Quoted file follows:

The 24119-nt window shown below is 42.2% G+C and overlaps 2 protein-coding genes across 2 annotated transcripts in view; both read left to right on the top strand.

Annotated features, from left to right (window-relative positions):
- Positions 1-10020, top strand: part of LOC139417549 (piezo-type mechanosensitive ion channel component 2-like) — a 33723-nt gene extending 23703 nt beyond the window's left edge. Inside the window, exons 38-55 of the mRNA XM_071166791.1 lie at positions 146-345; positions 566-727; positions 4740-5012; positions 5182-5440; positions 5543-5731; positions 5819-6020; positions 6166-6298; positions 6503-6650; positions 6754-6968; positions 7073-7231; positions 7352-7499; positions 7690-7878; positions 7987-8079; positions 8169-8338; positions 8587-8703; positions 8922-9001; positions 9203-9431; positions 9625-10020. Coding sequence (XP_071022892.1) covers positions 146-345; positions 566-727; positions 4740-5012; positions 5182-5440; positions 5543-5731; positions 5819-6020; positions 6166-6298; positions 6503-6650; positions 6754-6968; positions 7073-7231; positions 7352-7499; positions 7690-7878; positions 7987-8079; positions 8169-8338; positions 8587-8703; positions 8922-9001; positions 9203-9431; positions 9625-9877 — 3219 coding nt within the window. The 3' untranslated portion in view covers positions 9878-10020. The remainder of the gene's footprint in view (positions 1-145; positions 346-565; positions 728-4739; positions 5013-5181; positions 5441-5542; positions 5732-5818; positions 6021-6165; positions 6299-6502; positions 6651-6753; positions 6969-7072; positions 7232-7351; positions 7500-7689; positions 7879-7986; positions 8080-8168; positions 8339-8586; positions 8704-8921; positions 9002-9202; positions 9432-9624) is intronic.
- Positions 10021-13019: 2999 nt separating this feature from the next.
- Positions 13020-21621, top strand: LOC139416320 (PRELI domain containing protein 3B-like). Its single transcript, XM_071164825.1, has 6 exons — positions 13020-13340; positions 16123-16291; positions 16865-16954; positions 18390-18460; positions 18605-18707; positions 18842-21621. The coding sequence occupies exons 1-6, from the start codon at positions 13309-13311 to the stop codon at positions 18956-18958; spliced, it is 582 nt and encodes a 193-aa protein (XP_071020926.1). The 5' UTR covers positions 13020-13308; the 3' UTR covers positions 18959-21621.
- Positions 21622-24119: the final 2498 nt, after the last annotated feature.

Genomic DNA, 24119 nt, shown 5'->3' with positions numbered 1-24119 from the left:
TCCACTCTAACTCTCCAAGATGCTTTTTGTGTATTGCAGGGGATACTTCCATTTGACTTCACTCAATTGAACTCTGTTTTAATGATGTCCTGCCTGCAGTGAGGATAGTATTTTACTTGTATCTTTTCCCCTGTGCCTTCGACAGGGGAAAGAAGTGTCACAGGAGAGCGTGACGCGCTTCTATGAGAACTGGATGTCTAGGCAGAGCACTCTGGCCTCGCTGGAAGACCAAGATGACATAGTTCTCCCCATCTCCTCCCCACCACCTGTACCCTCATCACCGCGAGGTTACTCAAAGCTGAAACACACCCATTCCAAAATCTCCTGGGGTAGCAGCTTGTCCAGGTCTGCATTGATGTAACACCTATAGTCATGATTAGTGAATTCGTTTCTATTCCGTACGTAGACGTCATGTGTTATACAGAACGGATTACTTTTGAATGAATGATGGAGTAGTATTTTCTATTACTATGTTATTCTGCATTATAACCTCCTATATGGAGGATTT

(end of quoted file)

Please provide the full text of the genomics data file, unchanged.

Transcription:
The 24119-nt window shown below is 42.2% G+C and overlaps 2 protein-coding genes across 2 annotated transcripts in view; both read left to right on the top strand.

Annotated features, from left to right (window-relative positions):
- Positions 1-10020, top strand: part of LOC139417549 (piezo-type mechanosensitive ion channel component 2-like) — a 33723-nt gene extending 23703 nt beyond the window's left edge. Inside the window, exons 38-55 of the mRNA XM_071166791.1 lie at positions 146-345; positions 566-727; positions 4740-5012; positions 5182-5440; positions 5543-5731; positions 5819-6020; positions 6166-6298; positions 6503-6650; positions 6754-6968; positions 7073-7231; positions 7352-7499; positions 7690-7878; positions 7987-8079; positions 8169-8338; positions 8587-8703; positions 8922-9001; positions 9203-9431; positions 9625-10020. Coding sequence (XP_071022892.1) covers positions 146-345; positions 566-727; positions 4740-5012; positions 5182-5440; positions 5543-5731; positions 5819-6020; positions 6166-6298; positions 6503-6650; positions 6754-6968; positions 7073-7231; positions 7352-7499; positions 7690-7878; positions 7987-8079; positions 8169-8338; positions 8587-8703; positions 8922-9001; positions 9203-9431; positions 9625-9877 — 3219 coding nt within the window. The 3' untranslated portion in view covers positions 9878-10020. The remainder of the gene's footprint in view (positions 1-145; positions 346-565; positions 728-4739; positions 5013-5181; positions 5441-5542; positions 5732-5818; positions 6021-6165; positions 6299-6502; positions 6651-6753; positions 6969-7072; positions 7232-7351; positions 7500-7689; positions 7879-7986; positions 8080-8168; positions 8339-8586; positions 8704-8921; positions 9002-9202; positions 9432-9624) is intronic.
- Positions 10021-13019: 2999 nt separating this feature from the next.
- Positions 13020-21621, top strand: LOC139416320 (PRELI domain containing protein 3B-like). Its single transcript, XM_071164825.1, has 6 exons — positions 13020-13340; positions 16123-16291; positions 16865-16954; positions 18390-18460; positions 18605-18707; positions 18842-21621. The coding sequence occupies exons 1-6, from the start codon at positions 13309-13311 to the stop codon at positions 18956-18958; spliced, it is 582 nt and encodes a 193-aa protein (XP_071020926.1). The 5' UTR covers positions 13020-13308; the 3' UTR covers positions 18959-21621.
- Positions 21622-24119: the final 2498 nt, after the last annotated feature.

Genomic DNA, 24119 nt, shown 5'->3' with positions numbered 1-24119 from the left:
TCCACTCTAACTCTCCAAGATGCTTTTTGTGTATTGCAGGGGATACTTCCATTTGACTTCACTCAATTGAACTCTGTTTTAATGATGTCCTGCCTGCAGTGAGGATAGTATTTTACTTGTATCTTTTCCCCTGTGCCTTCGACAGGGGAAAGAAGTGTCACAGGAGAGCGTGACGCGCTTCTATGAGAACTGGATGTCTAGGCAGAGCACTCTGGCCTCGCTGGAAGACCAAGATGACATAGTTCTCCCCATCTCCTCCCCACCACCTGTACCCTCATCACCGCGAGGTTACTCAAAGCTGAAACACACCCATTCCAAAATCTCCTGGGGTAGCAGCTTGTCCAGGTCTGCATTGATGTAACACCTATAGTCATGATTAGTGAATTCGTTTCTATTCCGTACGTAGACGTCATGTGTTATACAGAACGGATTACTTTTGAATGAATGATGGAGTAGTATTTTCTATTACTATGTTATTCTGCATTATAACCTCCTATATGGAGGATTT